Read Dastardly Bastard Online

Authors: Edward Lorn

Tags: #Fiction, #Fantasy, #Dark Fantasy, #Thrillers, #Supernatural, #Horror

Dastardly Bastard









Edward Lorn








Dastardly Bastard

A Red Adept Publishing Book


Red Adept Publishing, LLC

2664 Timber Drive

Suite 157

Garner, NC 27529


Copyright © 2012 by Edward Lorn. All rights reserved.


First Kindle Edition: May 2012


Cover Design:
Streetlight Graphics


This novel is a work of fiction. Names, characters, places, and incidents either are the product of the author’s imagination or are used fictitiously. Any resemblance to actual persons, living or dead, business establishments, events, or locales is entirely coincidental.


No part of this book may be reproduced or transmitted in any form or by any means, electronic or mechanical, including photocopying, recording, or by any information storage and retrieval system, without permission in writing from the publisher. Please do not participate in or encourage piracy of copyrighted materials.





In memory of Patricia Carr-Wright. Gone, but not forgotten.


THIS BOOK IS DEDICATED TO Christopher McCord and Christopher Martin. Thank you both for showing up right when I needed you.

To my mother, for giving me the good ones, and my dad, for giving me the bad ones. I have finally come to grips with the fact that they must coexist. They are, after all, what have made me who I am. Thank you.







“Friends depart, and memory takes them to her caverns, pure and deep.”

—Thomas Haynes Bayly



“Poetry is the art of substantiating shadows, and of lending existence to nothing.”

—Edmund Burke







The Dastardly Bastard of Waverly Chasm

Does gleefully scheme of malevolent things

Beware, child fair, of what you find there

His lies, how they hide in the shadows he wears

`Cross wreckage of bridge, is where this man lives

Counting his spoils, his eye how it digs

Tread, if you dare, through his one-eyed stare

This Dastardly Bastard is neither here, nor there…







MARK SIMMONS WAS SWEATING, WHEEZING, and feeling every bit of his five hundred pounds as he stepped off Corsican International Flight 600. The flight attendant at the gate asked if he was okay when he dropped off his seat belt extender. He waved her off with a limp wrist, staggering toward the seats just inside the departure area. He could’ve bitched about having to buy an extra seat to accommodate his size, but he’d fought that battle, and it never worked out in his favor.

Mark crashed into the plastic chair. The seat screeched and groaned while he tried to get comfortable. His massive rear end flowed over the edges, the steel armrests digging into his love handles.

“Look, Mom!” a little girl squealed. “He’s so

“Deborah!” The mother offered Mark a soft smile that might’ve said, “
Kids say the darnedest things
,” before turning to make a call on her cell phone.

The air conditioning from the vent above blew down like a saving grace. Basking in the chilly air, he felt the sweat on his face become gelid. He relaxed back into the hard plastic and worked on his breathing.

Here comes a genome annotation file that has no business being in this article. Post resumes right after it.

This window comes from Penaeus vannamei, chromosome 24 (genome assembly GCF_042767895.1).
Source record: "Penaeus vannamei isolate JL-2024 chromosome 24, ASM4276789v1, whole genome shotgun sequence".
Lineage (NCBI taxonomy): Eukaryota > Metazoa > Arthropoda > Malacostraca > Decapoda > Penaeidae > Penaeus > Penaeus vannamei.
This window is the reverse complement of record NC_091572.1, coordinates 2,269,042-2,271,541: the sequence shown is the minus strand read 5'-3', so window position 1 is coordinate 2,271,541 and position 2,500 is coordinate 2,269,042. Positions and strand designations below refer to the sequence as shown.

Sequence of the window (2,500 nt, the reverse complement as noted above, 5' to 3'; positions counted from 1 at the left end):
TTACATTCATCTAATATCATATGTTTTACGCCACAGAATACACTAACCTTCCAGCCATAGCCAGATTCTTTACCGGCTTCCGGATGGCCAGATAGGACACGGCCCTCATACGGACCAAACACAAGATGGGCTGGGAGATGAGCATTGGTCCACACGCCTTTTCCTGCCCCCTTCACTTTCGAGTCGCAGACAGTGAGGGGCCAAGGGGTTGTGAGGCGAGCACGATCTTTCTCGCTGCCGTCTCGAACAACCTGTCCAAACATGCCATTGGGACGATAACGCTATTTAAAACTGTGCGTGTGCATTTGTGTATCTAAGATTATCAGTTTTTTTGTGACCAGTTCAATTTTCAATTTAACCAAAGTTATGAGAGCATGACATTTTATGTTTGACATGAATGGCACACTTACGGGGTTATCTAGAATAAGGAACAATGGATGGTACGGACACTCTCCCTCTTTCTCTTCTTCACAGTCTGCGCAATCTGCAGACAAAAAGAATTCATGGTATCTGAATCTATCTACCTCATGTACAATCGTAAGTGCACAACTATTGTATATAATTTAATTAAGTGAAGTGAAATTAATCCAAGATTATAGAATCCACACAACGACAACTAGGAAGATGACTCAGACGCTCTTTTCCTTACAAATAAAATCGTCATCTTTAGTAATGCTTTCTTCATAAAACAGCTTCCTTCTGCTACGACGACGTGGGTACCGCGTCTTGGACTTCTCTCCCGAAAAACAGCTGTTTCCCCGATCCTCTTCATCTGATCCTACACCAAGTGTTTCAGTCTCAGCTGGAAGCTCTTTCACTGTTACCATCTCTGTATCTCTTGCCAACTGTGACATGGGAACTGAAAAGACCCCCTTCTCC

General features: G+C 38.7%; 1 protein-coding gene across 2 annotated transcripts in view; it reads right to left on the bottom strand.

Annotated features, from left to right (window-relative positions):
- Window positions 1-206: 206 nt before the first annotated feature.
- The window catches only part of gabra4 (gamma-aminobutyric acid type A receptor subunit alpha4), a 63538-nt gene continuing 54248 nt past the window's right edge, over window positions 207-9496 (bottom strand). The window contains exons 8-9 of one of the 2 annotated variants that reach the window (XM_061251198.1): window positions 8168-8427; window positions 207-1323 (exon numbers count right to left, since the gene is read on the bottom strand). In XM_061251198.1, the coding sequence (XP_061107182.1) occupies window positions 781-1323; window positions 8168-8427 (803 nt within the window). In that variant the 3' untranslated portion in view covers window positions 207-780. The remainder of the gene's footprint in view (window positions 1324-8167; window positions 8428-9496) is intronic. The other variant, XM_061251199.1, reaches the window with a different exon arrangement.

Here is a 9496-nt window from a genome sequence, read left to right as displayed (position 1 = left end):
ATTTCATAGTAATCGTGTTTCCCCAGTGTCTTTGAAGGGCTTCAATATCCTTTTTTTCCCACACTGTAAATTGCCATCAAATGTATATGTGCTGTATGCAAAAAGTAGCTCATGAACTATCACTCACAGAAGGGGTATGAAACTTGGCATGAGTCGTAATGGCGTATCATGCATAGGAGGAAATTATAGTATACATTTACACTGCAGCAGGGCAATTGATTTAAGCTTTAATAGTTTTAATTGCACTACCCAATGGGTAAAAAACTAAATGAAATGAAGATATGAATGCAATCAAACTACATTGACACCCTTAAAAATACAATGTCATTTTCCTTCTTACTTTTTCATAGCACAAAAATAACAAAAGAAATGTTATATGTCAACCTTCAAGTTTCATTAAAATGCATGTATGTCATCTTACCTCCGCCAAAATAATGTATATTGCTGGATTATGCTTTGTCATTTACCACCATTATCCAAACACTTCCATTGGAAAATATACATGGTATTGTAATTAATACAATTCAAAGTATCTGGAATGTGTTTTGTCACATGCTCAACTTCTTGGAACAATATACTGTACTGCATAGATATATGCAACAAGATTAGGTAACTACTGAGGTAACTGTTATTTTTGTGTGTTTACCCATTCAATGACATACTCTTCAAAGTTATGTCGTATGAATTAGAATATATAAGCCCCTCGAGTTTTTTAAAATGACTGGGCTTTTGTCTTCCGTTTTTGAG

One… two… three… four…

He counted his breaths like an insomniac tallying sheep. The routine calmed him. It always did.

Fifteen minutes, and a count of twelve-hundred, finally returned some of Mark’s strength. He still had to walk to baggage claim, then to Hertz, before trekking out into the parking lot to get his rental vehicle. The twenty-hour drive into New York would give him plenty of time to rest. He didn’t need sleep. He needed the road.

When the higher-ups decided there was money to be made in sending their fattest journalist to cover the withdrawal of American soldiers from Iraq, Mark hadn’t refused, thinking maybe the time spent there would expedite a promotion. Four months earlier, before he had left for Iraq, he’d started Weight Watchers with the intention of losing fifty pounds in preparation for traveling to one of the hottest climates on Earth. That diet lasted all of two hours, ending in a refrigerator raid that rivaled the Bay of Pigs insurgency. Fallujah hadn’t been as hot as expected, so the failed diet hadn’t hurt him too badly, but most Iraqis studied him with a cautious glare. Mohammad must have spoken of the evils of fat people because those Muslims skirted Mark as if being obese were contagious.

Mark bent forward, using his belly as a counterweight, and pushed himself out of the chair. His hips caught on the armrests, but the forward momentum couldn’t be stopped, and he ripped a belt loop. Cussing under his breath, he looked up and found the little girl—Deborah, her mother had called her Deborah—staring at him. Her tongue lolled from her mouth, eyes crossed, fingers hooked inside her cheeks. She made one hell of a face. Mark smiled, but instead of contorting his own mug in response, he just flipped her off. The look on little Deborah’s face proved him the victor of their little battle.

It’s the little things in life
, he thought as he shuffled toward baggage claim.

Deborah’s raised voice faded in the distance as she told her mother about how the fat man had just “made a naughty” with his finger.


~ * * * ~